Allyship and inclusion: what leaders can do to help

Business leaders are changemakers in their organizations and have a vital role to play in creating inclusive environments for LGBTQ+ workers. Here are some key steps they can take to accomplish that.
Ally definition

Although the benefits of inclusion are clear, many LGBTQ+ individuals continue to face unique and significant barriers to full inclusion. So much so that half (50.4%) of LGBTQ+ workers in the US haven’t come out to their supervisors and a quarter (25.8%) aren’t out to anyone at work.


As drivers of change within their organizations, business leaders have a crucial role to play in creating work environments that welcome LGBTQ+ people and help them to thrive. Here are 4 key actions leaders can take to support the success and wellbeing of their LGBTQ+ colleagues.


1. Address your biases

You can’t become a better LGBTQ+ ally unless you recognize your biases and actively work to eliminate them. Business leaders must begin their road to allyship by acknowledging that unconscious biases might influence their decision-making processes when it comes to hiring, developing, redeploying and eventually parting ways with workers. We can’t fix our unconscious biases in a single act; we have to continually work to ensure that they don’t become a detriment to us and our organizations.


Education is a key component of this process. Consider taking an Implicit Association Test (IAT) to learn about your biases and engage with LGBTQ+ inclusion programs to foster a culture of lifelong learning. Regularly reflect on your own beliefs and assumptions, challenging any that jar with the things you’re learning in your DE&I training. Now you’re ready to lay the groundwork for better LGBTQ+ inclusion.


2. Enable authenticity

Being a good ally means creating and defending spaces in which LGBTQ+ people can be their authentic selves without fear of judgment or exclusion. Embrace diversity of thought by encouraging LGBTQ+ employees to express themselves and challenge the status quo. And take every opportunity to celebrate diversity by recognizing the unique backgrounds, experiences and contributions of LGBTQ+ individuals in your organization.


Allyship as a leader means encouraging others to be authentic, but it also means walking the walk by being authentic yourself. Business leaders are in a unique position to enable supportive environments by acting as an example. Coaching and mentoring are great tools to bring authenticity out of workers. If you demonstrate your own authenticity by sharing personal experiences that showcase confident vulnerability, you’ll give others permission to do the same.


3. Facilitate conversations

Open, honest, and regular communication is vital for promoting an inclusive environment and fostering a culture of allyship. Establish communication channels such as employee resource groups, diversity committees and town hall meetings where employees can discuss matters of LGBTQ+ inclusion openly. Be prepared for difficult conversations and adverse opinions; unfortunately, not everyone is an ally to the LGBTQ+ community and leaders need to know how to manage these conversations calmly and constructively.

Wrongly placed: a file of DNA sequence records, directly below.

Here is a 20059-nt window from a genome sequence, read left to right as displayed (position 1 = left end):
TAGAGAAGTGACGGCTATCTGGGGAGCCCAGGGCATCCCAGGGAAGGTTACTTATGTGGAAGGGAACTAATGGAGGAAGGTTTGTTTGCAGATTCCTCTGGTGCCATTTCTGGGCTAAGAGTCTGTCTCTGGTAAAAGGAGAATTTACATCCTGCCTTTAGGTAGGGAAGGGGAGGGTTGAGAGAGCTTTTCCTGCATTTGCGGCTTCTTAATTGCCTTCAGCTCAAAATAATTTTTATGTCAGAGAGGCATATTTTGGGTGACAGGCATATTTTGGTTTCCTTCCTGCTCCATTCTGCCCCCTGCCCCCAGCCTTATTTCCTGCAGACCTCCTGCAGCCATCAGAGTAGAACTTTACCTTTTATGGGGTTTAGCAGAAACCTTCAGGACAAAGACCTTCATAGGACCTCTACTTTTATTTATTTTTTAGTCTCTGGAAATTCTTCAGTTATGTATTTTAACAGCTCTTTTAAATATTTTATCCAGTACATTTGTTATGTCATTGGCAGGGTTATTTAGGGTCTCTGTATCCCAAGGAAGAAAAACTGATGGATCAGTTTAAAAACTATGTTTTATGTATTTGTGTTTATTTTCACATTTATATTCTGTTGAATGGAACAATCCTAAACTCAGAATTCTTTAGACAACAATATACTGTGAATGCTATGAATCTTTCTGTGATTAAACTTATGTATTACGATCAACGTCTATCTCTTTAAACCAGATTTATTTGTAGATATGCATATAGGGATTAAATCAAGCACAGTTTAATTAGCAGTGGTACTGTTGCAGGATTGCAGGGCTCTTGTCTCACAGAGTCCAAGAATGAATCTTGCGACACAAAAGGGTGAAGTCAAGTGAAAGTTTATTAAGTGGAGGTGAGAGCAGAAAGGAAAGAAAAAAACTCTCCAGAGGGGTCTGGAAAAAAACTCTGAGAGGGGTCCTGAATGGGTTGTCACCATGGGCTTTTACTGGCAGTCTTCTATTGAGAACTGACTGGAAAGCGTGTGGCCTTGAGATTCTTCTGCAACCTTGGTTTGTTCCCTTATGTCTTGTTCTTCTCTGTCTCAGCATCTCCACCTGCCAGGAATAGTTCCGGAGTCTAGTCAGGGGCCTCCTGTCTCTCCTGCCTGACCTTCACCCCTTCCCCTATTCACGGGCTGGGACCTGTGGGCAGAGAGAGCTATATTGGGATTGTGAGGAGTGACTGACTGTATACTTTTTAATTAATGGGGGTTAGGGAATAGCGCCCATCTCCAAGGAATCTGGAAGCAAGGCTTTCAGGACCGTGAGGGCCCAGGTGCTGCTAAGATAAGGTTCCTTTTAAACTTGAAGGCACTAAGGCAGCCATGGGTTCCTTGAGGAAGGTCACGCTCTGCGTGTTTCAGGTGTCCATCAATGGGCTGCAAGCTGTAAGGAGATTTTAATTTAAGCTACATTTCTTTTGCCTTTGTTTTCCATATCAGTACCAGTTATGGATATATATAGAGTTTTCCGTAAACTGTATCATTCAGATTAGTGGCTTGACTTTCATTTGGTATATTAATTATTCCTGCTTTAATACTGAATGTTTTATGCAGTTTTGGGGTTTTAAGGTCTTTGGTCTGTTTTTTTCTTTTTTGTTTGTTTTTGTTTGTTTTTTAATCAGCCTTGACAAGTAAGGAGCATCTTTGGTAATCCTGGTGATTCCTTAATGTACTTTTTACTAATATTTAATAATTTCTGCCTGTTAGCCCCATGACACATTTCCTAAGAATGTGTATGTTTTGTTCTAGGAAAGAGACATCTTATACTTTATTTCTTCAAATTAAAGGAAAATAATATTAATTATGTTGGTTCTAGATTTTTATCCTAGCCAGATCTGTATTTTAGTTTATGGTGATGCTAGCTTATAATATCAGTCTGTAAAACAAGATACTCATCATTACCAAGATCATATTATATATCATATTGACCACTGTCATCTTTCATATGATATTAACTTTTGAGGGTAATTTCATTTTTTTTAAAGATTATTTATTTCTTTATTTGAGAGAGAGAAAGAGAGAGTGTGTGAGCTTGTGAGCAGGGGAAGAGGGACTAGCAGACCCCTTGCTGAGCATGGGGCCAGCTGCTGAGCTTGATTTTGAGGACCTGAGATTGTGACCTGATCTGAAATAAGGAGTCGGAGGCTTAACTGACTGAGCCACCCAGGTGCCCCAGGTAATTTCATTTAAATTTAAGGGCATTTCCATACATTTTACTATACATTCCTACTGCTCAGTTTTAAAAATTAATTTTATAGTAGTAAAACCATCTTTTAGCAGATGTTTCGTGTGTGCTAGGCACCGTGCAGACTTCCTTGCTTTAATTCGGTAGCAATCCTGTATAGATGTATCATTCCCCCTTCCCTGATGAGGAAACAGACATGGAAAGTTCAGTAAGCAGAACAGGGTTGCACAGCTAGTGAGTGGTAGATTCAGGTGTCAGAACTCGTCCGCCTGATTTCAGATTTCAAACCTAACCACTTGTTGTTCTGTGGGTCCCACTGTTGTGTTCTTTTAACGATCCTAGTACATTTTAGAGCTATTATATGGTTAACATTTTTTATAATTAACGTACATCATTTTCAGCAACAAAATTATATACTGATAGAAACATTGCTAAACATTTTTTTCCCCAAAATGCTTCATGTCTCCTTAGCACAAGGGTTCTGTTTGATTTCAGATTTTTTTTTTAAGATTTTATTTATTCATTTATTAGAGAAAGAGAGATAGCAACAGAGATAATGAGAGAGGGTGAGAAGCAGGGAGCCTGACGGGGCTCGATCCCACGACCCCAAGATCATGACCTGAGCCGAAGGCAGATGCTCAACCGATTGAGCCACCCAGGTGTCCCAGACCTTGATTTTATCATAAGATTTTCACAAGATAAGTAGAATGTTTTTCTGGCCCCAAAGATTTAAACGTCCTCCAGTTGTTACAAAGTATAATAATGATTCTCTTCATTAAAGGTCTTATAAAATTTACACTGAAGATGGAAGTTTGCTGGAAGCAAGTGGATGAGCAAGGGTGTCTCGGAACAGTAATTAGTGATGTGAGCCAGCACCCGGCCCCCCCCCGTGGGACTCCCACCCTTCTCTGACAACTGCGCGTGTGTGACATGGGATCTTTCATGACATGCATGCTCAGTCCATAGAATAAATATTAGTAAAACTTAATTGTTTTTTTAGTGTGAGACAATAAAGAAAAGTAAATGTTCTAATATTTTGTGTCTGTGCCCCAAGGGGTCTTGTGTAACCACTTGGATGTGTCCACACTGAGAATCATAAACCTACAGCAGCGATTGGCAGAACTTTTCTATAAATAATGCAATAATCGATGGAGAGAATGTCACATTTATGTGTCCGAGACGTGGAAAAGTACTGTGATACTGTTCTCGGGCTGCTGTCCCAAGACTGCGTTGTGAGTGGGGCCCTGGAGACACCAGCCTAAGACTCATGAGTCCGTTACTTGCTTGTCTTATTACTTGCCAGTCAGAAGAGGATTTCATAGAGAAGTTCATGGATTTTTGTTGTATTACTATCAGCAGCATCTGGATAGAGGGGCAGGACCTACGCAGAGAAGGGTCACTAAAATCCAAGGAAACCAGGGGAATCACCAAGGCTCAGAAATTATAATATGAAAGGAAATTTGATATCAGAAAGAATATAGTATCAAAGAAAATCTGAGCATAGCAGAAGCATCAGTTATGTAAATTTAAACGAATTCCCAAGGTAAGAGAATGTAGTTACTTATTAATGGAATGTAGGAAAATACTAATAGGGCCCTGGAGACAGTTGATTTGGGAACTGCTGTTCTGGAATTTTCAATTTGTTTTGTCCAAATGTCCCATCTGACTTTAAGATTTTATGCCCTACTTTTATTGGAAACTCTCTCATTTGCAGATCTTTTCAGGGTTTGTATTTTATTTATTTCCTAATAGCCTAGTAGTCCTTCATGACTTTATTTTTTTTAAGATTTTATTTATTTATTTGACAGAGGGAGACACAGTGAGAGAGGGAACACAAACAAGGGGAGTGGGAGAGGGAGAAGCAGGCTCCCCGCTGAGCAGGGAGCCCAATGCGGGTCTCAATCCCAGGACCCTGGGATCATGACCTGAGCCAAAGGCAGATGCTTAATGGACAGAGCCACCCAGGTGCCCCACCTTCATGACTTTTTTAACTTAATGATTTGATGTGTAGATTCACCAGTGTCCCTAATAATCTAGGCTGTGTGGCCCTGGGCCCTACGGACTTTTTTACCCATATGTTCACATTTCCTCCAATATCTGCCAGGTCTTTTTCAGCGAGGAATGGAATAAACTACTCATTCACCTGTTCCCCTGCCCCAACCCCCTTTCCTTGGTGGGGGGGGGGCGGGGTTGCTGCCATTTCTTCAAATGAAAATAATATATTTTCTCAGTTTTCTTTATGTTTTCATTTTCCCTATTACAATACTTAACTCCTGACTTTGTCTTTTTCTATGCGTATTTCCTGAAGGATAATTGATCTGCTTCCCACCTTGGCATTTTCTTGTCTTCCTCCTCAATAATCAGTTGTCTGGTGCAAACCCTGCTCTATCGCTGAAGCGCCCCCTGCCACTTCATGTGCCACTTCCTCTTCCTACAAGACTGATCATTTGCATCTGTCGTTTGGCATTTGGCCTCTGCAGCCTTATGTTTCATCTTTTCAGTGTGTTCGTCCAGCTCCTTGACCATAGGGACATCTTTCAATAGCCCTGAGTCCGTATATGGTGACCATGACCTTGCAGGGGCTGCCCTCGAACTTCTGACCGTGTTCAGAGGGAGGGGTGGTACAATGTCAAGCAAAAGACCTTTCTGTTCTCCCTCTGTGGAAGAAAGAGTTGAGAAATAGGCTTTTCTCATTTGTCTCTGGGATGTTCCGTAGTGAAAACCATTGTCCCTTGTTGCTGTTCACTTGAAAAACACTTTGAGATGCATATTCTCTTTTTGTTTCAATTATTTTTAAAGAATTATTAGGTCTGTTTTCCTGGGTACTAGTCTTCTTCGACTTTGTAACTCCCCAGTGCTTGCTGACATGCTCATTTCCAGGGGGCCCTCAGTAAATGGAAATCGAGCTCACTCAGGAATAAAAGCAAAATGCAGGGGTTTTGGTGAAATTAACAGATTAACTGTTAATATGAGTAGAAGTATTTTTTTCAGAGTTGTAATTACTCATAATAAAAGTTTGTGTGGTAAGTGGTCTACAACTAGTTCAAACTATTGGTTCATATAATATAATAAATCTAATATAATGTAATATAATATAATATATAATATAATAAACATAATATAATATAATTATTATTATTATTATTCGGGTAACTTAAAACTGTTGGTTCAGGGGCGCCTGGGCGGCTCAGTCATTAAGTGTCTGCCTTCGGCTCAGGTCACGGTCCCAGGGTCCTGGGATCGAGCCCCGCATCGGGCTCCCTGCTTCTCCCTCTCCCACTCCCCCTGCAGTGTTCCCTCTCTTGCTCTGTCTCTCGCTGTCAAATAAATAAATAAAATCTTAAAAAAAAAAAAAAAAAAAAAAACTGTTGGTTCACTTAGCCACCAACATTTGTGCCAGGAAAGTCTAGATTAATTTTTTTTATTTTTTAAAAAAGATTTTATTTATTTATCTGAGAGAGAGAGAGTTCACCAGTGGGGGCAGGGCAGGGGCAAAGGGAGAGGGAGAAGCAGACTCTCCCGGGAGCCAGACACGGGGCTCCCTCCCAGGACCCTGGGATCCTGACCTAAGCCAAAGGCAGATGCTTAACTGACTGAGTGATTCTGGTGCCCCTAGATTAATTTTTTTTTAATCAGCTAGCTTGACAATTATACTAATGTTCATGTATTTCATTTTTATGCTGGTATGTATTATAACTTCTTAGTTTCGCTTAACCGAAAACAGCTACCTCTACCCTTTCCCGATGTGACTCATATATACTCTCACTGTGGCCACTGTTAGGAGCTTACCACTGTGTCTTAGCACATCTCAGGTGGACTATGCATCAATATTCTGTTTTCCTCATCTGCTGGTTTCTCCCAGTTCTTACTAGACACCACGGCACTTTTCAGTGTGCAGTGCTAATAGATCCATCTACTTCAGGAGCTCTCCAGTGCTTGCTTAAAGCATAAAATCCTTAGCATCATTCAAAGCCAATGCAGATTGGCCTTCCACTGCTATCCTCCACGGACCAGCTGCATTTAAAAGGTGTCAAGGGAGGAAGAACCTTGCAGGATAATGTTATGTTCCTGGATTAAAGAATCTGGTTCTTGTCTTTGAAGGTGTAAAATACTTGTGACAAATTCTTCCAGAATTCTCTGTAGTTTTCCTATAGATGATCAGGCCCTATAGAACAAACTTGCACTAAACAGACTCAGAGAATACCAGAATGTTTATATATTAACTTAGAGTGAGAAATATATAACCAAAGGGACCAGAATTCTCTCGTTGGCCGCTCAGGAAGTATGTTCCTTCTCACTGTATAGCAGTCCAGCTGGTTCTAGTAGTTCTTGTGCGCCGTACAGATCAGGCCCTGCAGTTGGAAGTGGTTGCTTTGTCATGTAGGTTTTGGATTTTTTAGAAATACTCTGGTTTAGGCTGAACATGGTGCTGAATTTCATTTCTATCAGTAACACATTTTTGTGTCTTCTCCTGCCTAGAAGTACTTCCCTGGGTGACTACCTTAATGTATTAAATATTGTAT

Remember that there are two sides to every conversation. Show up to the forums you’ve created and actively listen to the views and perspectives of LGBTQ+ people. Practice empathy and validate their feelings and experiences. Show your LGBTQ+ colleagues that you’re serious about inclusion by asking for feedback, gathering insights on areas of improvement and then, most importantly, publicly act on them to drive meaningful change.


4. Work on your own skills

Allyship for business leaders requires a continual process of lifelong learning. The work of an ally is never done; you have to keep developing your own skills and knowledge to continue being an effective champion of LGBTQ+ inclusion. We’ve already mentioned education for identifying biases, but continual education is just as important. A strong leader must know how to lead without bias, collaborate across boundaries and build psychological safety, amongst other key skills.


Stay informed about DE&I trends, issues and best practices, attend webinars and conferences, and engage with experts in the field. Cultivate networks with diverse individuals and communities both inside and outside your organization. These will give you valuable insights and connections. Seek out other senior allies or, even better, LGBTQ+ leaders you can learn from. Try to make change everywhere you go - use your influence to promote DE&I initiatives and advocate for the inclusion of LGBTQ+ people. Your voice as a business leader carries weight: use it for good.


Leaders who practice good allyship in every aspect of their role will set themselves and their organizations up for success. By addressing bias, enabling authenticity, facilitating conversation, and continuously working on personal skills, business leaders can become better allies and contribute to creating inclusive and equitable workplaces.

Do you want to make your company more inclusive and harness the full power of DE&I? Are you a leader looking to become a stronger Ally? Get in touch and speak to an LHH expert today.